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Wilco Celebrates the Twentieth Anniversary of Yankee Hotel Foxtrot


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Wilco has been touring celebrating the 20th anniversary of Yankee Hotel Foxtrot (YHF); their fourth album is often heralded as their masterpiece. The album has an interesting backstory recounted in the documentary I am Trying to Break Your Heart named after the opening song on the album. I caught the final performance of a five-night stand (April 20, 2022) at the United Palace theatre in Northern Manhattan. Several personnel changes marked the early years of the band. However, this version of the band has been together since 2004. Jeff Tweedy has been Wilco's leader since its inception in 1994. He is also the primary composer and vocalist. Bassist, John Stirratt is a co-founder. Drummer and percussionist, Glenn Kotche joined the band during the recording of YHF. Keyboardists Mikael Jorgensen and Pat Sansone joined shortly thereafter. Nels Cline whose exceptional work as free jazz and experimental music guitarist predated Wilco and continues to this date, joined Wilco in 2004. The six musicians were augmented by a three-piece horn section and the Aizuri Quartet, an avant-garde string ensemble that opened the concert.

Wilco joined the Quartet on stage after they completed their short set. In the first part of the concert, they performed all 11 songs in order from Yankee Hotel Foxtrot without any interruptions or banter. It's a magnificent album, and it was played to near perfection with close fidelity to the studio album. The album consists of a collection of beautifully realized melodic folk-rock tunes with added layers of sonic complexity and unusual arrangements. Shards of dissonance and distortion punctuate the songs, which adds an element of surprise both on the album and when performed live. All Wilco musicians play multiple instruments, and the band can offer the broad sonic palette needed to recreate this complex music. The horns and strings expanded the band's sonic capabilities, adding coloration without significantly altering most YHF tunes. The two exceptions were "Jesus, Etc.," which included a gorgeous string introduction, and "I'm the Man Who Loves You," which liberally featured the horn section giving the song a swinging R&B feel. The YHF songs tend to the somber and reflective with oblique lyrics. They can be deeply moving even if the lyrical narrative is incomprehensible. The opening song, "I am Trying to Break Your Heart" conveys something of the emotional journey of relationships despite the seemingly inane lyrics (I don't believe in touchdowns). "The Ashes of American Flags" is a poignant song that expresses as a series of images and is open to any number of interpretations. It juxtaposes a beautiful melody with choreographed chaos, providing Cline a vehicle to explore the sonic capabilities of his extensive noisemaking toolkit. On the other hand, "Heavy Metal Drummer" is a joyful slice of pop nostalgia that literally recounts Tweedy's experiences attending concerts in his teen years. It is always a crowd favorite and one of the set's highlights.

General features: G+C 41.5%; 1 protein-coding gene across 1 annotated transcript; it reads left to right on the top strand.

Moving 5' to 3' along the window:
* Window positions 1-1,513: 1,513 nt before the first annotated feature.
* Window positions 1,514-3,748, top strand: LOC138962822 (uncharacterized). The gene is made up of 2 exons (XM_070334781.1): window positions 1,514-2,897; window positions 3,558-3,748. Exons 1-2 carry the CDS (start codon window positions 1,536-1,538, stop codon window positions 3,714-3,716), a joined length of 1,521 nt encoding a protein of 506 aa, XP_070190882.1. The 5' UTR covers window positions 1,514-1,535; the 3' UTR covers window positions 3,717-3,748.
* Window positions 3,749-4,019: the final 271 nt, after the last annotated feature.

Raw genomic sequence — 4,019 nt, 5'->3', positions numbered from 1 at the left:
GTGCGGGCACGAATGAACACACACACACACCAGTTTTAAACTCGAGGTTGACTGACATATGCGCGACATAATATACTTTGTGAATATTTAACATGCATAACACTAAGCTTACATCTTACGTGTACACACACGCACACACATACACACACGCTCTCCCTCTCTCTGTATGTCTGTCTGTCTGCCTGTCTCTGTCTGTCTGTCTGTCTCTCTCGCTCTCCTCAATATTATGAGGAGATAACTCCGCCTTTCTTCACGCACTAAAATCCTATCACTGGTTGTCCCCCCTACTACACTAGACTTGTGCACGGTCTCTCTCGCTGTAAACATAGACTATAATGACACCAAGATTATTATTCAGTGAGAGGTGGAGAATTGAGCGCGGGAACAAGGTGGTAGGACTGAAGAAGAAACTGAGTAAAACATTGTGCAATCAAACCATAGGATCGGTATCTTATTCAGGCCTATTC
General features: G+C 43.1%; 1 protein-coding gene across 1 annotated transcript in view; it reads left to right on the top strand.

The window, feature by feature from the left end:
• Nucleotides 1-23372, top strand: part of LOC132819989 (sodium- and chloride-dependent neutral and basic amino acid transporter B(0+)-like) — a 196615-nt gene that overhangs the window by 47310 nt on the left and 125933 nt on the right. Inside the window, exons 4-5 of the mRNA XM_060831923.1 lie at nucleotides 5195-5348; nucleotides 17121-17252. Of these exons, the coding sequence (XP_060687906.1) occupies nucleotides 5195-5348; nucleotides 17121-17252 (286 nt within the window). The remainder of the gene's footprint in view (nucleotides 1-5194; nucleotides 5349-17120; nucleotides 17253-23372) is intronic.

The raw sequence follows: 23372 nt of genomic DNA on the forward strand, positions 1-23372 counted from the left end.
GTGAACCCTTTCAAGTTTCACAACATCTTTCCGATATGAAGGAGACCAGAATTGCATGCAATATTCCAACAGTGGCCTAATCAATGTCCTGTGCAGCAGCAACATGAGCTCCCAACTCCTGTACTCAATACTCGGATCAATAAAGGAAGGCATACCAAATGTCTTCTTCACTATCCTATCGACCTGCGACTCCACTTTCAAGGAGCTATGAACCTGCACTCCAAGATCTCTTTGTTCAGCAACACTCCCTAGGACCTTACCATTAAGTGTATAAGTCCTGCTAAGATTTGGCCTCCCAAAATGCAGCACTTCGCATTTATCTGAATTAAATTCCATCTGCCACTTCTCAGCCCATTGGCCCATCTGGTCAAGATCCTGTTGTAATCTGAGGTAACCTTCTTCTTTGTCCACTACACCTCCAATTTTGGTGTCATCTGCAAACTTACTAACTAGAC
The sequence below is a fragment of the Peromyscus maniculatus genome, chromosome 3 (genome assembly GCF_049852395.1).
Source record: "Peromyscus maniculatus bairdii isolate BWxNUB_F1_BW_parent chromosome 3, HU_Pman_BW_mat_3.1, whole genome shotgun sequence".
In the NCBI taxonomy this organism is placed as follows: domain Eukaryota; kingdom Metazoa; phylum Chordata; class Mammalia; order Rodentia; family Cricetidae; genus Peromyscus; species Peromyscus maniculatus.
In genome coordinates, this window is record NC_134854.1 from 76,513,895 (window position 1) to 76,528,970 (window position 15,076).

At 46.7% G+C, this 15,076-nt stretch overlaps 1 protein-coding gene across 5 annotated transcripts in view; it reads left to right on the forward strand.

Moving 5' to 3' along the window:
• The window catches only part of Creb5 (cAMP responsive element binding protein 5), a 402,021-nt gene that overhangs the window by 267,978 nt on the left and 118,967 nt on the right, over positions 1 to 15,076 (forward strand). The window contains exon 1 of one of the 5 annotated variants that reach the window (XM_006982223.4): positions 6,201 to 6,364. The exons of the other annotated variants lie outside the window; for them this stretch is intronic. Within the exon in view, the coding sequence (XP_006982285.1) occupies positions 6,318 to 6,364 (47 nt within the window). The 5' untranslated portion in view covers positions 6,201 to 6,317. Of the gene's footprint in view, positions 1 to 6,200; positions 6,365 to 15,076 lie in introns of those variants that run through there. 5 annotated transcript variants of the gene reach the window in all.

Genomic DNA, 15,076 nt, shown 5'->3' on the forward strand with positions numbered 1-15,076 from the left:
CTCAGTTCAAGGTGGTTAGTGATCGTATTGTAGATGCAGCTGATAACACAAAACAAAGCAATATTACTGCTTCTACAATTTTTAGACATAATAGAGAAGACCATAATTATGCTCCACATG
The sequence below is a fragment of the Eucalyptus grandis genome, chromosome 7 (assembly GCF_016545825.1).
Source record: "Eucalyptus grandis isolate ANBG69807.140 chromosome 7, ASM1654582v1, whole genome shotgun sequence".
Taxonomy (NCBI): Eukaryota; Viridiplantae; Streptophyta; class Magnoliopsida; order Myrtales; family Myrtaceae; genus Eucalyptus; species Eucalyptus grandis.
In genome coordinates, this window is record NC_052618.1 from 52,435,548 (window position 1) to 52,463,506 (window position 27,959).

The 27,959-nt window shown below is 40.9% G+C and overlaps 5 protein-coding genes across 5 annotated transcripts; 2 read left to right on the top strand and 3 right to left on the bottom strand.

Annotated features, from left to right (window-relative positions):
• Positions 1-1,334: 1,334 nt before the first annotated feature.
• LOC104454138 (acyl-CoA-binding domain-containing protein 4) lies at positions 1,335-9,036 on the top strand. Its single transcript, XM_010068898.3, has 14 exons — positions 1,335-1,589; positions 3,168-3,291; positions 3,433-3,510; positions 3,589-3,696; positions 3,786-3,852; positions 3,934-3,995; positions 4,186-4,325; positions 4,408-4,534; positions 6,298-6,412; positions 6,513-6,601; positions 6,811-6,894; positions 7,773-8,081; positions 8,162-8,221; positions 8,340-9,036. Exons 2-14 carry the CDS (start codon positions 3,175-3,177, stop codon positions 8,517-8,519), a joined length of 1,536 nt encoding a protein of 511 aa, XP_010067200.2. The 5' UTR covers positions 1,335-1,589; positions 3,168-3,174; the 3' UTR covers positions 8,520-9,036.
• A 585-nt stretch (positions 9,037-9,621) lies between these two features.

The final song, "Reservations," is a plaintive romantic ballad and a fitting end to the first half. The first set lasted just under 55 minutes, roughly equivalent to the run length of the album. The second set began just a couple of minutes after the band left the stage. It opened with a cover of (British singer-songwriter) Bill Fey's composition, "Be Not So Fearful," a lovely ballad that featured great string work by the Aizuri Quartet. Overall, the set was much looser and even more fun than the first. Jeff Tweedy mentioned that the songs were intended to continue in the vein of YHF and dedicated the remaining songs to the late Jay Bennett, who was a member of the band in their early years. Bennett co-wrote 8 of 11 songs on YHF and several others on the early Wilco albums. He was dismissed from the band after the recording of YHF. "The Pieholden Suite" is a somewhat Beatlesque deep track on Summerteeth. "Cars Can't Escape," "A Magazine called Sunset," and "The Good Part" are all rare tracks released on EPs or rarities collections. The show ended with a raucous version of "Monday," which segued into an equally rocking "Outtasight (Outta Mind)." This was a fitting ending to a joyous celebration of the band's crowning achievement.
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